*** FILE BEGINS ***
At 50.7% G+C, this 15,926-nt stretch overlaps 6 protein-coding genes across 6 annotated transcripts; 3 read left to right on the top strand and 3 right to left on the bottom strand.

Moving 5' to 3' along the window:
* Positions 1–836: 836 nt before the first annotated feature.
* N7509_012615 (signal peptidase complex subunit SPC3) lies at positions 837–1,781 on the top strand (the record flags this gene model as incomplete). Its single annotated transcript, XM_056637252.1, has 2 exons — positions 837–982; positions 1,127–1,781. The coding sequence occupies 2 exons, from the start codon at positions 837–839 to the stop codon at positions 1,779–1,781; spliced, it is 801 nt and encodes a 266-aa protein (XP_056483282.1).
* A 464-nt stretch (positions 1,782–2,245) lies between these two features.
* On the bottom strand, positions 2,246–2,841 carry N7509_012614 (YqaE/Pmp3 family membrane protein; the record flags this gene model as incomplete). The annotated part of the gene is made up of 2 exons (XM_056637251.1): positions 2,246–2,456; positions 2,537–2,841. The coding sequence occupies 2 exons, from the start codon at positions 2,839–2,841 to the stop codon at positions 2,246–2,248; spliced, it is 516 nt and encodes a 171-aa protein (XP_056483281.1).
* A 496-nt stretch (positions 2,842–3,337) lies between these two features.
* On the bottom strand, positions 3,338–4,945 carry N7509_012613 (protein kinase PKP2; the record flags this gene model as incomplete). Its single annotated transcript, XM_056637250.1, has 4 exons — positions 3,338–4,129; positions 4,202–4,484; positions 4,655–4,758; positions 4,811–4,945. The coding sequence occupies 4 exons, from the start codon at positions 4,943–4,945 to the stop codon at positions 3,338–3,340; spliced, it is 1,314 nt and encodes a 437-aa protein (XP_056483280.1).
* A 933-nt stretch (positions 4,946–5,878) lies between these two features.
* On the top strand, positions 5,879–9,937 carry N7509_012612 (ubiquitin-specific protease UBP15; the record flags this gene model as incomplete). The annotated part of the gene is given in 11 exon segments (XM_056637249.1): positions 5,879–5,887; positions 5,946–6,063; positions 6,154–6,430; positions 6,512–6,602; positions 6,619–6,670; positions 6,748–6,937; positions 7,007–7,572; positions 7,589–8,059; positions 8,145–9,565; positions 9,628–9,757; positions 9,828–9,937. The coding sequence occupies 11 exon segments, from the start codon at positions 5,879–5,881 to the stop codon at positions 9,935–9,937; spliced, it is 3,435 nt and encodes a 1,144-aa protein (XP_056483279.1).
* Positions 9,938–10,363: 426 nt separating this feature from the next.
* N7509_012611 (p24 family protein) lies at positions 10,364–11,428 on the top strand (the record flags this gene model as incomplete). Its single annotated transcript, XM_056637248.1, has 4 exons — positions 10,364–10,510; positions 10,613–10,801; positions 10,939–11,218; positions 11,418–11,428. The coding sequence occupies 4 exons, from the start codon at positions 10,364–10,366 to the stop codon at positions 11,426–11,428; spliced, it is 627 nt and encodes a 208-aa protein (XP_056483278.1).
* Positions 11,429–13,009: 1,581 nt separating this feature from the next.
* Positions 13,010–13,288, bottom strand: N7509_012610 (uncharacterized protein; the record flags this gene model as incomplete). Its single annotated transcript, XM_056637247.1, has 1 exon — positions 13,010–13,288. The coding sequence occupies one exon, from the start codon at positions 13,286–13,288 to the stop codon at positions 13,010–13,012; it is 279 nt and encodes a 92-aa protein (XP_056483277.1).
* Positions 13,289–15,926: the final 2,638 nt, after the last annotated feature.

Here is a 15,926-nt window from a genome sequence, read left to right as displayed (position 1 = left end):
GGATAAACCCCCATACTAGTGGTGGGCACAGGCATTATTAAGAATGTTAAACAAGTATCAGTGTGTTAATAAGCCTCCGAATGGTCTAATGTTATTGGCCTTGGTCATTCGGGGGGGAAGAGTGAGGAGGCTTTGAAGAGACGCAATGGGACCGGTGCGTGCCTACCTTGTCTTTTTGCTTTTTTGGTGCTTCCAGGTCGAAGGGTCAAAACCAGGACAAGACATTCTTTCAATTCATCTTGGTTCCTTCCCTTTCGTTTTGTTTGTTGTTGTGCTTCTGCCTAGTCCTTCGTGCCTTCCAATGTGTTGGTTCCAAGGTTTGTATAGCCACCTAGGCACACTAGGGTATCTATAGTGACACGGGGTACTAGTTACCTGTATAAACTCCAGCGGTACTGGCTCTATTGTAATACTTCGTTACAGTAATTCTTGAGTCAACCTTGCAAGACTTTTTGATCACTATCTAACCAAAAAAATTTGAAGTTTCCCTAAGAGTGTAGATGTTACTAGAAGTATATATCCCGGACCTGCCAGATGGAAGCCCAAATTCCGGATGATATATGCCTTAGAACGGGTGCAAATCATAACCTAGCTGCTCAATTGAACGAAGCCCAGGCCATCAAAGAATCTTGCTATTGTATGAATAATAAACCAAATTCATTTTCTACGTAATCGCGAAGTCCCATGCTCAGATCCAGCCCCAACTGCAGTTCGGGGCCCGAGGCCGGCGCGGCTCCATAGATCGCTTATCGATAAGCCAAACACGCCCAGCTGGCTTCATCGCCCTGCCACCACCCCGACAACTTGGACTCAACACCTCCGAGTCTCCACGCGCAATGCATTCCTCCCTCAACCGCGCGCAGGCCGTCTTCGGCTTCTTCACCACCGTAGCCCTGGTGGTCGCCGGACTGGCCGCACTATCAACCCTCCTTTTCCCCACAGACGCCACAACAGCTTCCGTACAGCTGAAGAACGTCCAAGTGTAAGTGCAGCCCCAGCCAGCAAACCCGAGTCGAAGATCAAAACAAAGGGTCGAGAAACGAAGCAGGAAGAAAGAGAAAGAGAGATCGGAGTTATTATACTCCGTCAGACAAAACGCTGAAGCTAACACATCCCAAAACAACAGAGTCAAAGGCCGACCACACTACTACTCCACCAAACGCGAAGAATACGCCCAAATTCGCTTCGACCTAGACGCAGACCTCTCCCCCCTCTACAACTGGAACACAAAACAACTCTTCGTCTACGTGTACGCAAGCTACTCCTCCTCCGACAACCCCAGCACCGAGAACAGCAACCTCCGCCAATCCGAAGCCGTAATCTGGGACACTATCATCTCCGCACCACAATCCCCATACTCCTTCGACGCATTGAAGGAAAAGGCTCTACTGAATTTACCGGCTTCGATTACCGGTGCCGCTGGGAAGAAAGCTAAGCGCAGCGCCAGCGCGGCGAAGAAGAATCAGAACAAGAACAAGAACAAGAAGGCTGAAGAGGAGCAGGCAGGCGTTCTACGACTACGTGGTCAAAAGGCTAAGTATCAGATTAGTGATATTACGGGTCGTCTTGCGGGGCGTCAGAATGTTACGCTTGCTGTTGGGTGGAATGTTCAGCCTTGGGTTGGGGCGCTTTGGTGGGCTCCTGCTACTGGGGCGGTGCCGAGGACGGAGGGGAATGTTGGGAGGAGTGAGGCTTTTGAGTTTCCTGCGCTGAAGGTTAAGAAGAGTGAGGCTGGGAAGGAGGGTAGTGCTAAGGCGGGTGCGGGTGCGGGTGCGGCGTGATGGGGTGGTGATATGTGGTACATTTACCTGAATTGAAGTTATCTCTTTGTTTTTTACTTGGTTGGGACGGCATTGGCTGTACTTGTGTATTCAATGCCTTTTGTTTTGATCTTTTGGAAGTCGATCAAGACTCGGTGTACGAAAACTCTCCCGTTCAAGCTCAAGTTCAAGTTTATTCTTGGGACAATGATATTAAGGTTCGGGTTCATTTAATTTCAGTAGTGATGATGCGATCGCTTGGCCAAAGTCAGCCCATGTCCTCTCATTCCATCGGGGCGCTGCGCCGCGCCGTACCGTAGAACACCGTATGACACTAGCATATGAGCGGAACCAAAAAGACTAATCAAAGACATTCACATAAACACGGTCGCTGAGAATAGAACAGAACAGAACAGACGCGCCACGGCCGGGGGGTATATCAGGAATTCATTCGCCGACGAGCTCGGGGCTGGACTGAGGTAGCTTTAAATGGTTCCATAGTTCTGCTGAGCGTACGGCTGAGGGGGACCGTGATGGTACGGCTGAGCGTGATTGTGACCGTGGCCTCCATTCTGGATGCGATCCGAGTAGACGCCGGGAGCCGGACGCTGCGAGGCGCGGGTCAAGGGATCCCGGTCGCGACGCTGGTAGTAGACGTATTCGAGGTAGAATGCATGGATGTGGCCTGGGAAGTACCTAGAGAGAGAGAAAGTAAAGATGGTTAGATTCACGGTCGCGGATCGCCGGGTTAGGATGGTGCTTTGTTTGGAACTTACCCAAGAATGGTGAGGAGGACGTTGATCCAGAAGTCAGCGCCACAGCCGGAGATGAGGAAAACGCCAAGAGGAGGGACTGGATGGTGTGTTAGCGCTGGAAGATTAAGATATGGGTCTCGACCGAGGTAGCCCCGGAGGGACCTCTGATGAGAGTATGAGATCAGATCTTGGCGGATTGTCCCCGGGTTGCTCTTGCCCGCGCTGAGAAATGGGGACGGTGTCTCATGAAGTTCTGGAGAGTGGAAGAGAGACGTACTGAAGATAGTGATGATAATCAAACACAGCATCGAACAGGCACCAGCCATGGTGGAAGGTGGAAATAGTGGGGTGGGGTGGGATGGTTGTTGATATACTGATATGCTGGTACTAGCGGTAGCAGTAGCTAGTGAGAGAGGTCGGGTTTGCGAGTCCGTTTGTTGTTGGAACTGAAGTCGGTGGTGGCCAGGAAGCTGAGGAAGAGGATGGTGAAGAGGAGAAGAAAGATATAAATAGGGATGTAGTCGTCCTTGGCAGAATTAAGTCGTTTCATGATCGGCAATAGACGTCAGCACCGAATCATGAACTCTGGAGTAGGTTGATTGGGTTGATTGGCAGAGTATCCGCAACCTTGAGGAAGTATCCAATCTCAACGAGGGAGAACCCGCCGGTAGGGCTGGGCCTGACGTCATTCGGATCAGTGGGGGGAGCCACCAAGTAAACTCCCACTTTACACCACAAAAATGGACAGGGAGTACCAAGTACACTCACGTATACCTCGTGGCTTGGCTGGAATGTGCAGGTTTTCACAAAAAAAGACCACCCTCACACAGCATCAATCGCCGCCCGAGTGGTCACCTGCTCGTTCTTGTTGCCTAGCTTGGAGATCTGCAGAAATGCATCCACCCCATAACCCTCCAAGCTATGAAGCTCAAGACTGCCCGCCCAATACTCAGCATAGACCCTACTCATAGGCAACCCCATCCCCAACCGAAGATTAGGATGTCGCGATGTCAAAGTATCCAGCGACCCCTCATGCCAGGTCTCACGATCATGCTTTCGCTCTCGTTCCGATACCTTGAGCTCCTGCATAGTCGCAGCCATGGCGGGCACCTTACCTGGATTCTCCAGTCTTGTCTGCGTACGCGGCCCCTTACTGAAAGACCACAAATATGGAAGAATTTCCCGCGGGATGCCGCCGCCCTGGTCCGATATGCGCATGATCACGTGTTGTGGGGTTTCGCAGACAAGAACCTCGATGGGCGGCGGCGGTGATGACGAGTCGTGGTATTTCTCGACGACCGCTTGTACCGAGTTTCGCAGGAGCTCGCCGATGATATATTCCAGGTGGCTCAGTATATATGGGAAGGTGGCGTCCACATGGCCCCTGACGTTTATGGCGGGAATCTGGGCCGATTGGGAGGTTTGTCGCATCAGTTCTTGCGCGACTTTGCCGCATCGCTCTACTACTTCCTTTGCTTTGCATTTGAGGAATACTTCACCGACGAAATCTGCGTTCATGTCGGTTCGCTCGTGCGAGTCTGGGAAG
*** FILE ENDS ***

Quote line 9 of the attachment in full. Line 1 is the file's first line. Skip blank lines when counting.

* A 933-nt stretch (positions 4,946–5,878) lies between these two features.